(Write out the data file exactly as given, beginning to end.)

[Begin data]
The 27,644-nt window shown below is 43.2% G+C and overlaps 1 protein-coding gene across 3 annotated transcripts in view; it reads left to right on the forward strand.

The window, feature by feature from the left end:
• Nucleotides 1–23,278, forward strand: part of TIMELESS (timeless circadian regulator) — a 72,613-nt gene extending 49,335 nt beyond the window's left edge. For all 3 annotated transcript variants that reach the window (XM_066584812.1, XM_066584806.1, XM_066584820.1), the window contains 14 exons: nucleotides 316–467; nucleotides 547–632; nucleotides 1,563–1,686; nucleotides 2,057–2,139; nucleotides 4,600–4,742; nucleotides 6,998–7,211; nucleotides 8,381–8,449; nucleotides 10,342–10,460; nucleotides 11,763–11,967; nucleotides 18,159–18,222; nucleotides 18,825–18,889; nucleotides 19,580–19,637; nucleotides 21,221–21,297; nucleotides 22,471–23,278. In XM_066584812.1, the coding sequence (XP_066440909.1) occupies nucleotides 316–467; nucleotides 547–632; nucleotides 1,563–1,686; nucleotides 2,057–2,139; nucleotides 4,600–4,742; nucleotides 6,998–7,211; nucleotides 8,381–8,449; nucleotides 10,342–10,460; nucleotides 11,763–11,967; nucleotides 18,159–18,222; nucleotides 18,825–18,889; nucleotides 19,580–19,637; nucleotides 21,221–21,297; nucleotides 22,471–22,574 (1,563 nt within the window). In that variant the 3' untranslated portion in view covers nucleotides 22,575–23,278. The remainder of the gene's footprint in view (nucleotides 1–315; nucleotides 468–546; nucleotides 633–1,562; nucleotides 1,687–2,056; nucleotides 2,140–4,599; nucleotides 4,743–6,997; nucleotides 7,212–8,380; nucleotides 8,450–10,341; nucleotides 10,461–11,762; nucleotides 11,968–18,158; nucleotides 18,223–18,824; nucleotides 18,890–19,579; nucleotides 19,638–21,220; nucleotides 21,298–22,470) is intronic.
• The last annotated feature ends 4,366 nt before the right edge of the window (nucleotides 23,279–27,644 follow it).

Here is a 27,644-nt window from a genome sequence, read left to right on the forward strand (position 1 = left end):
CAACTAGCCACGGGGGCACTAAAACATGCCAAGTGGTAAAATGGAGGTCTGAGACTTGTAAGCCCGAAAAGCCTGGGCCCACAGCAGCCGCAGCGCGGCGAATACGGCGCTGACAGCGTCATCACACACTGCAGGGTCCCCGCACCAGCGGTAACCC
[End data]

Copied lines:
The 27,644-nt window shown below is 43.2% G+C and overlaps 1 protein-coding gene across 3 annotated transcripts in view; it reads left to right on the forward strand.

The window, feature by feature from the left end:
• Nucleotides 1–23,278, forward strand: part of TIMELESS (timeless circadian regulator) — a 72,613-nt gene extending 49,335 nt beyond the window's left edge. For all 3 annotated transcript variants that reach the window (XM_066584812.1, XM_066584806.1, XM_066584820.1), the window contains 14 exons: nucleotides 316–467; nucleotides 547–632; nucleotides 1,563–1,686; nucleotides 2,057–2,139; nucleotides 4,600–4,742; nucleotides 6,998–7,211; nucleotides 8,381–8,449; nucleotides 10,342–10,460; nucleotides 11,763–11,967; nucleotides 18,159–18,222; nucleotides 18,825–18,889; nucleotides 19,580–19,637; nucleotides 21,221–21,297; nucleotides 22,471–23,278. In XM_066584812.1, the coding sequence (XP_066440909.1) occupies nucleotides 316–467; nucleotides 547–632; nucleotides 1,563–1,686; nucleotides 2,057–2,139; nucleotides 4,600–4,742; nucleotides 6,998–7,211; nucleotides 8,381–8,449; nucleotides 10,342–10,460; nucleotides 11,763–11,967; nucleotides 18,159–18,222; nucleotides 18,825–18,889; nucleotides 19,580–19,637; nucleotides 21,221–21,297; nucleotides 22,471–22,574 (1,563 nt within the window). In that variant the 3' untranslated portion in view covers nucleotides 22,575–23,278. The remainder of the gene's footprint in view (nucleotides 1–315; nucleotides 468–546; nucleotides 633–1,562; nucleotides 1,687–2,056; nucleotides 2,140–4,599; nucleotides 4,743–6,997; nucleotides 7,212–8,380; nucleotides 8,450–10,341; nucleotides 10,461–11,762; nucleotides 11,968–18,158; nucleotides 18,223–18,824; nucleotides 18,890–19,579; nucleotides 19,638–21,220; nucleotides 21,298–22,470) is intronic.
• The last annotated feature ends 4,366 nt before the right edge of the window (nucleotides 23,279–27,644 follow it).

Here is a 27,644-nt window from a genome sequence, read left to right on the forward strand (position 1 = left end):
CAACTAGCCACGGGGGCACTAAAACATGCCAAGTGGTAAAATGGAGGTCTGAGACTTGTAAGCCCGAAAAGCCTGGGCCCACAGCAGCCGCAGCGCGGCGAATACGGCGCTGACAGCGTCATCACACACTGCAGGGTCCCCGCACCAGCGGTAACCC